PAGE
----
I seriously considered the priesthood through my early thirties. I had the perfact background, interests, personality, and so on, but I was also a case of believing I "should" become a priest. At one point I had a consultation with a well-known priest-psychologist about becoming a priest.
    To his credit and my gratitude, he told me that unless every bone in my
    body was aching to become a priest, I should not become one. And I did not (but there was more to my decision than that of course.)

    I guess it is somewhat like being an artist--I've heard it said that only those that are driven to become artists, people for whom it is unthinkable that they do anything, should become artists (Everybody else should go get an education in something that has job security and a living wage.)

    Yesterday a Facebook friend posted this:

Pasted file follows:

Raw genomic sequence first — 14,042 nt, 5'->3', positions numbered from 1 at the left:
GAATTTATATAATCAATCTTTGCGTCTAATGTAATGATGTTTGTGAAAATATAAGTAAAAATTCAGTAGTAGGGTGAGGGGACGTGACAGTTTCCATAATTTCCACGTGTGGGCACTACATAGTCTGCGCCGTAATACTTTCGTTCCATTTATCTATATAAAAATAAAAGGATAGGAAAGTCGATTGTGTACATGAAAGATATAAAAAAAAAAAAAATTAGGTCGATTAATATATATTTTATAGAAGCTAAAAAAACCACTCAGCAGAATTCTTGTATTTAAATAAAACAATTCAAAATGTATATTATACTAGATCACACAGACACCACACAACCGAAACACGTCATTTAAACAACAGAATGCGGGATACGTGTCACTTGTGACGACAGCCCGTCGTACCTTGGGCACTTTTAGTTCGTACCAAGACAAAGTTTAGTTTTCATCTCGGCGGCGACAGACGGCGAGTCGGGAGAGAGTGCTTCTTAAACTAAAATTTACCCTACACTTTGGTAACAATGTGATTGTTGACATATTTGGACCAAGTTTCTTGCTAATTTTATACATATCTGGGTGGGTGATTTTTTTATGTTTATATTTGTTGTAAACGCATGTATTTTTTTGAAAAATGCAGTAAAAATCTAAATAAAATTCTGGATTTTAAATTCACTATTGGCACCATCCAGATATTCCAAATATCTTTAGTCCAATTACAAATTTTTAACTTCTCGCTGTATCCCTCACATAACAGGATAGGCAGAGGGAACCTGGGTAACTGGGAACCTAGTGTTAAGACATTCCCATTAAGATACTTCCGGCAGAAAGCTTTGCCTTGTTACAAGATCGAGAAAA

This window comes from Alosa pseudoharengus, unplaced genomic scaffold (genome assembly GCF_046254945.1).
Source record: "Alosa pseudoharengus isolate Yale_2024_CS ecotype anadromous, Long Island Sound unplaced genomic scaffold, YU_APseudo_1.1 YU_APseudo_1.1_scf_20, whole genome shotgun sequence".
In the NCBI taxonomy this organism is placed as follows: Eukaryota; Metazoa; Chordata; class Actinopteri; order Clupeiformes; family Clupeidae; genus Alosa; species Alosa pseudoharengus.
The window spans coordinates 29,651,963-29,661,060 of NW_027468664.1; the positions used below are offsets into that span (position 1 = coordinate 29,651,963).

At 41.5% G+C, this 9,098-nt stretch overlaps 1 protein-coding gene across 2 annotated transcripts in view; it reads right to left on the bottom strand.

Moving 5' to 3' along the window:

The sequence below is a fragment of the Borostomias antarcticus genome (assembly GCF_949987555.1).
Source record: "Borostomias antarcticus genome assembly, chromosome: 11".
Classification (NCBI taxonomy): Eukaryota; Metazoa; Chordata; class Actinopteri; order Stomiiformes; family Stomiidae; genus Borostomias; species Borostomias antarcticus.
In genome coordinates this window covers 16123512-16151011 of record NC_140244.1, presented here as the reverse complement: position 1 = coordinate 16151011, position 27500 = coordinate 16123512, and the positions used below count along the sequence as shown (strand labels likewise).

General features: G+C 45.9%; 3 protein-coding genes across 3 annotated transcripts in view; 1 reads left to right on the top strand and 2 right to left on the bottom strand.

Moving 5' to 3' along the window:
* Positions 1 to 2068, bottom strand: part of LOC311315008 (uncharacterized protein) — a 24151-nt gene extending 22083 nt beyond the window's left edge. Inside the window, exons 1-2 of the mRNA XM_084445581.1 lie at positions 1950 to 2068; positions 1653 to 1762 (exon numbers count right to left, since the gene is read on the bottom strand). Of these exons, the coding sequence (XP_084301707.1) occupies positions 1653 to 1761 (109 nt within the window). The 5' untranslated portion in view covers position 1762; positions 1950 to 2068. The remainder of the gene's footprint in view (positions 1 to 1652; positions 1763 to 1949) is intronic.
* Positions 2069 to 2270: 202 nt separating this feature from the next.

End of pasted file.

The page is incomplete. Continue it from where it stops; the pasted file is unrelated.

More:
"A monk told a young man who was wondering whether to marry or become a monk, 'If you have ask that question, you shouldn't be a monk. You should be a monk if the alternative to being a monk would make you crazy'" John Garvey writing in Commonweal.

    I think that only those who ache to become a priest, only those who would otherwise go crazy, have some chance of sucessfully living a celibate life.

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  8. I fear that I may be arguing with myself:

    The church teaches that someone who follows Christ as a celibate is a better and more commited follower of christ than someone who is married. I find that preposterous. First of all, the apostles were married. And the church also teaches that each person has a calling/vocation, say to marriage or some career. If someone has a calling to marriage (as most people do) yet becomes a priest instead, then wouldn't that be opposing God's will? So how can the church say carte blanche that celibacy is "better" than being married. A calling to a life of celibacy can only be determined by God and his grace, thouhg it may require discernment on one's part. An individual cannot will himself to do it.